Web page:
February 8, 2013

Bosnian Culture Heritage Survived the War but will it Survive the Nation's Peace?

by Lynda Albertson, ARCA's CEO

Bosnia's shuttered national museum in Sarajevo and the Bosnian Commission for Historic Monuments say they cannot loan The Metropolitan Museum of Art its Sarajevo Haggadah, a rare medieval illuminated manuscript that contains the illustrated traditional text of the Passover Haggadah, read during the Jewish Passover Seder.

They say the manuscript cannot be loaned because of the unresolved status of its home.  The 125-year old institution, The National Museum of Bosnia and Herzegovina (Zemaljski Muzej), has been left without funding as a result of the 1995 Bosnian peace agreement.  The signing of the Dayton Accord may have brought an end to the region’s conflict but it also effectively fractured the country into two parts: the Republika Srpska and the Federation of Bosnia and Herzegovina linked by a weakened central government. 

In the war’s aftermath, the crucial priorities of the country’s postwar leadership were rebuilding the economy, resettling an estimated one million refugees and establishing a working government amongst the ethnically mixed populace.  While the accord heralded a much-needed peace, it also created a constitutional vacuum, open to conflicting interpretations over the maintenance of the country’s cultural legacy.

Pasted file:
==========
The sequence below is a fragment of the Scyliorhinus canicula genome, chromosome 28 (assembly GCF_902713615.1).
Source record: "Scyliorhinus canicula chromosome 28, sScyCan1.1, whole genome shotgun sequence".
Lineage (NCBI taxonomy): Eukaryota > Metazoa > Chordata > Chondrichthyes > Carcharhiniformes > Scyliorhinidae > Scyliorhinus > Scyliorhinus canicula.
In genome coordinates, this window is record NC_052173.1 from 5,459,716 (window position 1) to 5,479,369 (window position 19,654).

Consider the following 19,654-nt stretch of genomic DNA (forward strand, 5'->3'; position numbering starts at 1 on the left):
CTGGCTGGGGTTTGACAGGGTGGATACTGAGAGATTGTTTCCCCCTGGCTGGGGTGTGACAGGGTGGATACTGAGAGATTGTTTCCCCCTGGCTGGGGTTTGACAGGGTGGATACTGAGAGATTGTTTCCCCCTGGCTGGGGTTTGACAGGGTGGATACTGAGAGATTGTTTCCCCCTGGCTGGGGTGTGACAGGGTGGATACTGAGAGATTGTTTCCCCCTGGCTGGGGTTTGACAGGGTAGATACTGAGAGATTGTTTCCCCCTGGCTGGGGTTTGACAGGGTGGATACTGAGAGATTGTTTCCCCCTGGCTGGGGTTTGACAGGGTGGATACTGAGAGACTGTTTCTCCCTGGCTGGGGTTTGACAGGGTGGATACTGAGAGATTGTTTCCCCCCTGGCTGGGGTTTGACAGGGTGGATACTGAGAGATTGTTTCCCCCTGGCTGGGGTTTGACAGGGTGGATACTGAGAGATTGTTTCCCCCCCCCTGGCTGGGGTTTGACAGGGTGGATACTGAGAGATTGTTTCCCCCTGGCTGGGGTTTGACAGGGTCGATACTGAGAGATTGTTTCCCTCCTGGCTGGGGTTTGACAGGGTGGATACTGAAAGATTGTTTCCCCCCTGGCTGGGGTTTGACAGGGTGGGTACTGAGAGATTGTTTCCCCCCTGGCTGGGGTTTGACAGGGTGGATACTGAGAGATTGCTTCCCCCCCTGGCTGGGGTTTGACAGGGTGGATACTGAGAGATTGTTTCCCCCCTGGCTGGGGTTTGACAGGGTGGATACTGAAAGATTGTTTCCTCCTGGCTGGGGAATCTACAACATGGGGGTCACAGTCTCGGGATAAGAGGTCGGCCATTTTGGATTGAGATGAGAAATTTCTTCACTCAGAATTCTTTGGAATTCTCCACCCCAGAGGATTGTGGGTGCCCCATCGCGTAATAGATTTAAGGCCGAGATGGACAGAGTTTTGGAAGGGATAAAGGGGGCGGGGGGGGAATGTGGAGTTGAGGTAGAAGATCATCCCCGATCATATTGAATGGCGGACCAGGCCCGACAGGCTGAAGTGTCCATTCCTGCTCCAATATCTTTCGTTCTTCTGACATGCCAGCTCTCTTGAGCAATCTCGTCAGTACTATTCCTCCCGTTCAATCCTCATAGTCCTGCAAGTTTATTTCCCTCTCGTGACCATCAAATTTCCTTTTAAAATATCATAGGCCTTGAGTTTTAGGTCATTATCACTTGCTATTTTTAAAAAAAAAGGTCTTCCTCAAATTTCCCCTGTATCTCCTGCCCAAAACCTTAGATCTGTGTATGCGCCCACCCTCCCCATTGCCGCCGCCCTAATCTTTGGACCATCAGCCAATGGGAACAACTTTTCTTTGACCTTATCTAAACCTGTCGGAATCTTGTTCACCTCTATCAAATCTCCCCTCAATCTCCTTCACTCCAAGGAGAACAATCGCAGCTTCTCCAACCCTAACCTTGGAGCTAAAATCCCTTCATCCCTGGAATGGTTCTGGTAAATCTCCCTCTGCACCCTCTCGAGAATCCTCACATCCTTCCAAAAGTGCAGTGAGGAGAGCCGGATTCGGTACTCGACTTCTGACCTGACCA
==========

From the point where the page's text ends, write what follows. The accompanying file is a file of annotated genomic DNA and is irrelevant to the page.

Within Bosnia and Herzegovina there are those who insist that the situation should be resolved giving responsibility for key cultural institutions to the state.   Others argue that since nothing is mentioned in the country’s constitution, the administration should remain with lower levels of government and its expenses should not fall on the common budget.
Many in Sarajevo hope that by rejecting the Met’s lending request, the situation will put pressure on the government to try to step in to resolve the issue, saving the museum and other key cultural institutions facing potential closure due to lack of funding and oversight.

Like with the more recently publicized Arabic manuscripts in Mali, this Sarajevo Haggadah’s preservation history is a testament to the lengths citizens from various countries have gone to protect their cultural heritage during times of conflict.

Handwritten on bleached calfskin and illuminated in copper and gold, the manuscript is believed to have originated in Catalonia in the mid 14th century.  Splashed among the pages are droplets of red wine, a testament to its use, most likely by a Sephardic family.  Historians believe that the manuscript was spirited out of Spain after King Ferdinand decreed that Jews should be expelled in 1492.

During this exodus, many Sephardic Jews relocated first to Provence and later to Venice. The Sarajevo Haggadah surfaced in Venice in 1609, during a period when Jews were prohibited from printing books and restricted to the islet of Cannaregio.  Subject to inspection during the inquisition, where texts perceived as dangerous to the Church were burned, the book was ultimately spared, as witnessed by the handwritten notation on its pages which was signed by the Dominican inquisitor of Giovanni Vistorini, censor of Hebrew texts.